Man, what is hip-hop?
Everyone has a different answer. For me, it’s funk, with a real band playing, and a poet crafting poetry in real rhythmic time.
So I left Jay Z’s show at First Niagara Center on Thursday a happy man. He may be an entrepreneur, he may be signing the best athletes to his personal sports agency, he may be married to the woman who is most likely the most beautiful female pop star extant, but at heart, Jay Z is a rapper who knows how to get the funk out. Street corner or packed hockey arena, no matter: he brings it.
Jay Z brought it big time, as his Magna Carta World Tour rolled into Buffalo on Thursday. Judging from the way he treated the assembled, you’d never know we are considered a secondary concert market. The man brought the goods, and even if he kept us waiting an hour – the ticket said 8 p.m., and Jay Z went on at 9:05 p.m. – at least we had an adept DJ who was eager to spin the proper tunes for the pre-game, Drake, Ludacris and Tupac Shakur among the selections. (The crowd was going nuts during all of this, by the way: People were dressed up, eager to have a good time, and more than willing to dance in the aisles, even when the house lights were up.)
When Jay Z did finally take the stage, any ill will generated by the long wait evaporated rather quickly.
Dressed in a black leather jacket, black t-shirt, with black pants tucked into boots, the man arrived armed for bear, and tore into “U Don’t Know,” a killer jam from his “The Blueprint” album.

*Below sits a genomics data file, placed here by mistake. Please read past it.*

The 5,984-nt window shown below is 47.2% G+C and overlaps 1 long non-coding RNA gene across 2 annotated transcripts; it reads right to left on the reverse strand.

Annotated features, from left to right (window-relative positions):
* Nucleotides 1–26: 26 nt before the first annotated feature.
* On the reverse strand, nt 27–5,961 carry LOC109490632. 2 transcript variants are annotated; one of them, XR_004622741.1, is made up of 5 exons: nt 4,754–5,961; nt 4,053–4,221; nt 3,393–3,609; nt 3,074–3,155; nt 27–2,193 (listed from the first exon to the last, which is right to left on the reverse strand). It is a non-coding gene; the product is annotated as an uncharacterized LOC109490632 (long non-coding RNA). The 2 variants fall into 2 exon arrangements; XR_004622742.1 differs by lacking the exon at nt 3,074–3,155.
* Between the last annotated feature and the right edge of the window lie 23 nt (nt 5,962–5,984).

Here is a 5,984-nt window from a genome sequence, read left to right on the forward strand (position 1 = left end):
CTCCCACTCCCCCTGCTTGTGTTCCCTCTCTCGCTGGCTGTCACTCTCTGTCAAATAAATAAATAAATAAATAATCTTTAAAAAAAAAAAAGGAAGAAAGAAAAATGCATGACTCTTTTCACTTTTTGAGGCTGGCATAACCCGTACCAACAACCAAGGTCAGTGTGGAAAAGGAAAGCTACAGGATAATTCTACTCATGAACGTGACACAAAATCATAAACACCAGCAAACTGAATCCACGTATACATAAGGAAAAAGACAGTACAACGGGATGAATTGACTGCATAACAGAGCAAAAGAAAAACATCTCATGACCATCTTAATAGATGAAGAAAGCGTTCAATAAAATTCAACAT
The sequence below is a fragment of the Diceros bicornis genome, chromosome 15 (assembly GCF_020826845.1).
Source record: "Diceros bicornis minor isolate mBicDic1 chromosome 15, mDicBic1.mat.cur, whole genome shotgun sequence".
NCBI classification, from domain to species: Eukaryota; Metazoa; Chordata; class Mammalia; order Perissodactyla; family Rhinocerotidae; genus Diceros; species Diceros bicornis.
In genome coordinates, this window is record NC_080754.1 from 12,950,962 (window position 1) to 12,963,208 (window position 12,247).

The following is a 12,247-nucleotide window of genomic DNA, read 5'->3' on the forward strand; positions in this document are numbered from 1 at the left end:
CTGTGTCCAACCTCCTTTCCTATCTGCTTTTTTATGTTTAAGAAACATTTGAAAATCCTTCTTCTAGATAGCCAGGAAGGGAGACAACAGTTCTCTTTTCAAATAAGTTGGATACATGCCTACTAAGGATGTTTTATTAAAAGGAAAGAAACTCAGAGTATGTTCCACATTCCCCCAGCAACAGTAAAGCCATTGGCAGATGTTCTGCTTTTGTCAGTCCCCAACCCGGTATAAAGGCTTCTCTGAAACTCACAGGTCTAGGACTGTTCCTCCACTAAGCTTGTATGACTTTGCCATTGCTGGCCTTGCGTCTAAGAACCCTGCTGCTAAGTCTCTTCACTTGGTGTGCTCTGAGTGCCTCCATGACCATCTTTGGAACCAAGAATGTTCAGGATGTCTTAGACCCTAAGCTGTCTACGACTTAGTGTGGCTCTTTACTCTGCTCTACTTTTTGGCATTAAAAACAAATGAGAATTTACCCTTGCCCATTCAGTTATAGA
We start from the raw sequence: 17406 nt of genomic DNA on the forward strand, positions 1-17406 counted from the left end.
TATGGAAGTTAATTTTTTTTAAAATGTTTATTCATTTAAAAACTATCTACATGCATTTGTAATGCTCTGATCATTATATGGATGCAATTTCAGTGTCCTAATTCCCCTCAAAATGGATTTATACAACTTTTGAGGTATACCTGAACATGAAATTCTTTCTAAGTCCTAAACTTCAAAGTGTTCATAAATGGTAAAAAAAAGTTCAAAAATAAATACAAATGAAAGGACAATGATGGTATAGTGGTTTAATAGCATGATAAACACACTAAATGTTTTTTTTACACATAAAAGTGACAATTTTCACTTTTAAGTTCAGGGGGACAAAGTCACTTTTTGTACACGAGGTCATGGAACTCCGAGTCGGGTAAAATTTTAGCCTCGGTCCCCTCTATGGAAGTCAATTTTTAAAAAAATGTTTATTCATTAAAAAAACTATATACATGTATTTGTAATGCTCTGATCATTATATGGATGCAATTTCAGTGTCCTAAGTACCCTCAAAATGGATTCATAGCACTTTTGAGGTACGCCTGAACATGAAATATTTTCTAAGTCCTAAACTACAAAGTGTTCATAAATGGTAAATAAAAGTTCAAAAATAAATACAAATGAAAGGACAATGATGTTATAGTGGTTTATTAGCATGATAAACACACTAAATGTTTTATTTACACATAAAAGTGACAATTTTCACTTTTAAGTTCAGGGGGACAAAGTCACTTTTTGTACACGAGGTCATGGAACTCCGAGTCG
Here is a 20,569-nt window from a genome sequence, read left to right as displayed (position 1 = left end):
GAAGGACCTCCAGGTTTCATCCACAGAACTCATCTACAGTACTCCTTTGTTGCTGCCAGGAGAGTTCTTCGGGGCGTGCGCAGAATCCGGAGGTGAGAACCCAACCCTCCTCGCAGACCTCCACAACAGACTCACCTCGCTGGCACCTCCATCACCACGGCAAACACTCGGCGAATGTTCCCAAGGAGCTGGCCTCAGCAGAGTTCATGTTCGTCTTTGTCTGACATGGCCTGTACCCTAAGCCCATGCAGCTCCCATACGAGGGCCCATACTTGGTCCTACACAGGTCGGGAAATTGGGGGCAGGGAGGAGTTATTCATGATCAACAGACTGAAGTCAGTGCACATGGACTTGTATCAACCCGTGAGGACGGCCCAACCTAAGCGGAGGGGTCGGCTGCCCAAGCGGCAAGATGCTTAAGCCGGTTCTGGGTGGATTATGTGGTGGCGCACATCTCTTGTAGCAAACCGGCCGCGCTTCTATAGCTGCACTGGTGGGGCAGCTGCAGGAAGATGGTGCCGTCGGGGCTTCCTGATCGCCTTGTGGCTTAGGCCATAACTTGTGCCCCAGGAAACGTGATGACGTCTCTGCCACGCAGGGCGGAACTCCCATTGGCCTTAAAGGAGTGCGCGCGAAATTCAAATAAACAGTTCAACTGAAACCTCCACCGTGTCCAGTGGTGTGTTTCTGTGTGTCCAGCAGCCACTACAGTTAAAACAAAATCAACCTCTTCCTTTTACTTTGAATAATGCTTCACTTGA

Right away, we felt that Jay Z was, at 44, a conduit to hip-hop’s deepest history. He may be as rich as Donald Trump, but when he is working, he’s working. This was serious New York City hip-hop – dirty, rough, and willing to take a knee before the music of James Brown.
A refreshingly sparse stage set – mostly bare rigging, a sort of bare pseudo-industrial look – encouraged us to look at Jay Z, and his musicians, too. Among them was Timbaland, aka Tim Mosley, perhaps the reigning godfather of hip-hop producers. Timbaland mostly worked the one-finger keyboards, the iPhone and the laptop throughout, but he was into it, and he earned a strong response from the crowd when Jay Z introduced him.
Even though Jay Z has rather publicly admitted that his most recent album, “Magna Carta Holy Grail,” is not his favored child among his abundant recorded offspring, he still played a ton of that album on Thursday. No one seemed to mind hearing “Crown,” “Beach is Better,” “Picasso Baby” – the best song on the album, and one of the strongest of the new songs performed on Thursday – and “Somewhereinamerica” in the set.
Still, old-school jams like the super funky “99 Problems” urged the most euphoric response from the crowd.
In addition to Timbaland, Jay Z’s band boasted musical director Omar Edwards, who also manned the keys, as well as a guitarist and drummer who routinely brought a level of rock virtuosity to the proceedings when called upon. These guys helped to keep it real.
Hip-hop is at a crossroads today. Does it want to subdivide into various strata of pop-inflected pablum? Shall it get more rough, more offensive, more “real”? Or will it simply own up to its own history and reassert its status as a voice for the voiceless?
On Thursday, Jay Z made it clear that hip-hop can still connect on a visceral, emotional, intellectual and physical level. And he brought the funk. That’s what hip-hop is all about.
The future remains unwritten, but Jay Z should be regarded as a significant source when that book is done.